Ian, I'm torn. I have the first pick this year. My gut is telling me McCoy but everything I'm reading is telling me Foster. I know it's close, but please save me the torment of flip flopping for the next few weeks. Who would you pick? I call this the WWID (What Would Ian Do?) technique.
Mike Koffski [CHICAGO, IL]
I’ve got Foster as the No. 1 running back. Only if it’s a TD-only format would I even be considering selecting McCoy ahead of him.
After 16 years our league is switching to the auction/salary cap format for the first time (on a trial basis). Looking at your custom scoring, how do you determine how many of each position will be purchased at auction? We are a 16 roster league , that starts QB, RB, RB, WR, WR, TE, K, D and the bench can be any position. Also, any draft day tips on how to keep it moving so the league votes to keep auction in place in the future?
ERIC FEINGOLD [GARDEN CITY, NY]
Are teams in this league allowed to carry only one backup player? Or are they carrying about eight backup players? That’s a key issue. If they’re carrying only one backup, then there’s about an extra 112 players who’ll be sitting out there. It will be possible to cobble together a decent team by playing the waiver, picking up emerging players and lesser guys with nice matchups. In a one-backup league, for example, Matt Hasselbeck, Jake Locker, Christian Ponder and Matthew Stafford won’t be drafted. They’ll play some decent games. In that kind of format, I would expect your league to be selling about 20 quarterbacks, 38 running backs, 38 wide receivers and 16 each at tight end, kicker and defenses. For the first draft of your prices, I would assume 15 quarterbacks, 30 running backs, 30 wide receivers, 10 tight ends, 3 kickers and 4 defenses will be sold for more than the $1 minimum. If there are a bunch of backup players being purchased as well, then those numbers have to be expanded a bunch (by maybe a half dozen at quarterback, running back, wide receiver and tight end). At the auction, determine a nominating order and distribute draft sheets so everyone has it. No need for a snake order. Remind people to be ready to nominate when it’s their turn. Once you get into the final third of the auction, it will be very similar to a draft, with most of the guys going for $1-2.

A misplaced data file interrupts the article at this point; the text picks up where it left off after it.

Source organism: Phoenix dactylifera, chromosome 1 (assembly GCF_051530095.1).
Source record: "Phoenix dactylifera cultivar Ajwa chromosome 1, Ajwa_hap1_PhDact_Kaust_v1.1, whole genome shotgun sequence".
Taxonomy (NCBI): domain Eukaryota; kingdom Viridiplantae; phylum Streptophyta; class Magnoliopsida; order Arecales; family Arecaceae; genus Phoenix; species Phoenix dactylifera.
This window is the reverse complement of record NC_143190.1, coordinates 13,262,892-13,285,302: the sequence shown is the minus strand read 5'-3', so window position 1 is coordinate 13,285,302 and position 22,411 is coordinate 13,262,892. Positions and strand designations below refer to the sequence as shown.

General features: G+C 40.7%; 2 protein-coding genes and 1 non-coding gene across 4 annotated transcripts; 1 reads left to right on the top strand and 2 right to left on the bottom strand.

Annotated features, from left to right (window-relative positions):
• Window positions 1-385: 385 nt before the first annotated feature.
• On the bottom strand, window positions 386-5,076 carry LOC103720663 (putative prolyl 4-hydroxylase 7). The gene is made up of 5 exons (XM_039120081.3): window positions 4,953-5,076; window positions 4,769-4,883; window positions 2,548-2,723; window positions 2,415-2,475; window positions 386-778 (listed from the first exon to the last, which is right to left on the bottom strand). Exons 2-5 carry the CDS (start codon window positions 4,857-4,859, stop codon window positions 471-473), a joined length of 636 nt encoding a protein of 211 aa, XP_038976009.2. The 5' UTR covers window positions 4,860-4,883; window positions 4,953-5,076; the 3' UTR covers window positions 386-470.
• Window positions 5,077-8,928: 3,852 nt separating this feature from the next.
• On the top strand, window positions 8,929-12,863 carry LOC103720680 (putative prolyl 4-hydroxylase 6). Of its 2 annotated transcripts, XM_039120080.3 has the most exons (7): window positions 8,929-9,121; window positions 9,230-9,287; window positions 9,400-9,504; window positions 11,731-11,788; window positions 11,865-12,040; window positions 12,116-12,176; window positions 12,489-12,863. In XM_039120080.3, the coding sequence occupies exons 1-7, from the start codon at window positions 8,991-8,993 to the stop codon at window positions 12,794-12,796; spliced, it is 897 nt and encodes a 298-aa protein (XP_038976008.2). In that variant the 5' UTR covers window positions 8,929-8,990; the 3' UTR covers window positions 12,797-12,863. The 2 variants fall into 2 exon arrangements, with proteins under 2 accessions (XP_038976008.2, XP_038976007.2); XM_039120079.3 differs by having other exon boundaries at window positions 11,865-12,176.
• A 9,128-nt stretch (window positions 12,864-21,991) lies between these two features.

In years past, I have not found a way to customize a cheat sheet for a league that rewards kick and punt return yards. Now more and more leagues I'm in seem to be doing it (which I'm not a big fan of) and I was hoping in the future you would create a way to customize a cheat sheet with that kind of scoring ( 1 point per 20 yards returning). I'm thinking I'm loading up on RB and WRs who return and get lots of catches (DeSean Jackson, Sproles, Harvin). Your thoughts?